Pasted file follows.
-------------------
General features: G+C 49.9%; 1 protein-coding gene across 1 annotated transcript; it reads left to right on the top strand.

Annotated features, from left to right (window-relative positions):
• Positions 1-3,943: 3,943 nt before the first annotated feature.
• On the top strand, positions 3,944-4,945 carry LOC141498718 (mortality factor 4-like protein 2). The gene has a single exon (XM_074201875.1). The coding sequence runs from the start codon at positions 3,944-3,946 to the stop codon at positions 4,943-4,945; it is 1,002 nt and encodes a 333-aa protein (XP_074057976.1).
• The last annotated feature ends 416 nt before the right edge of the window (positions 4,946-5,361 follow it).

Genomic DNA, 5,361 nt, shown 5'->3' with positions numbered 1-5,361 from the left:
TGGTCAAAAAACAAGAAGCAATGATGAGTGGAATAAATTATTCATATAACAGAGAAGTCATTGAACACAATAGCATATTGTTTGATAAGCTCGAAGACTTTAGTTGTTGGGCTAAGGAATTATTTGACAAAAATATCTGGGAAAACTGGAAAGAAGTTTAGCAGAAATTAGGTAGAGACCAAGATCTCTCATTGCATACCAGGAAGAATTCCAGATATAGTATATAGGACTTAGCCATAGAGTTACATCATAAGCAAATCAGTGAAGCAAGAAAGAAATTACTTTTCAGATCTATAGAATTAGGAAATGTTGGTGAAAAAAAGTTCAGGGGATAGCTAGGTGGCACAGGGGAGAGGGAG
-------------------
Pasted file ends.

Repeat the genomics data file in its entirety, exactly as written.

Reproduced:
General features: G+C 49.9%; 1 protein-coding gene across 1 annotated transcript; it reads left to right on the top strand.

Annotated features, from left to right (window-relative positions):
• Positions 1-3,943: 3,943 nt before the first annotated feature.
• On the top strand, positions 3,944-4,945 carry LOC141498718 (mortality factor 4-like protein 2). The gene has a single exon (XM_074201875.1). The coding sequence runs from the start codon at positions 3,944-3,946 to the stop codon at positions 4,943-4,945; it is 1,002 nt and encodes a 333-aa protein (XP_074057976.1).
• The last annotated feature ends 416 nt before the right edge of the window (positions 4,946-5,361 follow it).

Genomic DNA, 5,361 nt, shown 5'->3' with positions numbered 1-5,361 from the left:
TGGTCAAAAAACAAGAAGCAATGATGAGTGGAATAAATTATTCATATAACAGAGAAGTCATTGAACACAATAGCATATTGTTTGATAAGCTCGAAGACTTTAGTTGTTGGGCTAAGGAATTATTTGACAAAAATATCTGGGAAAACTGGAAAGAAGTTTAGCAGAAATTAGGTAGAGACCAAGATCTCTCATTGCATACCAGGAAGAATTCCAGATATAGTATATAGGACTTAGCCATAGAGTTACATCATAAGCAAATCAGTGAAGCAAGAAAGAAATTACTTTTCAGATCTATAGAATTAGGAAATGTTGGTGAAAAAAAGTTCAGGGGATAGCTAGGTGGCACAGGGGAGAGGGAG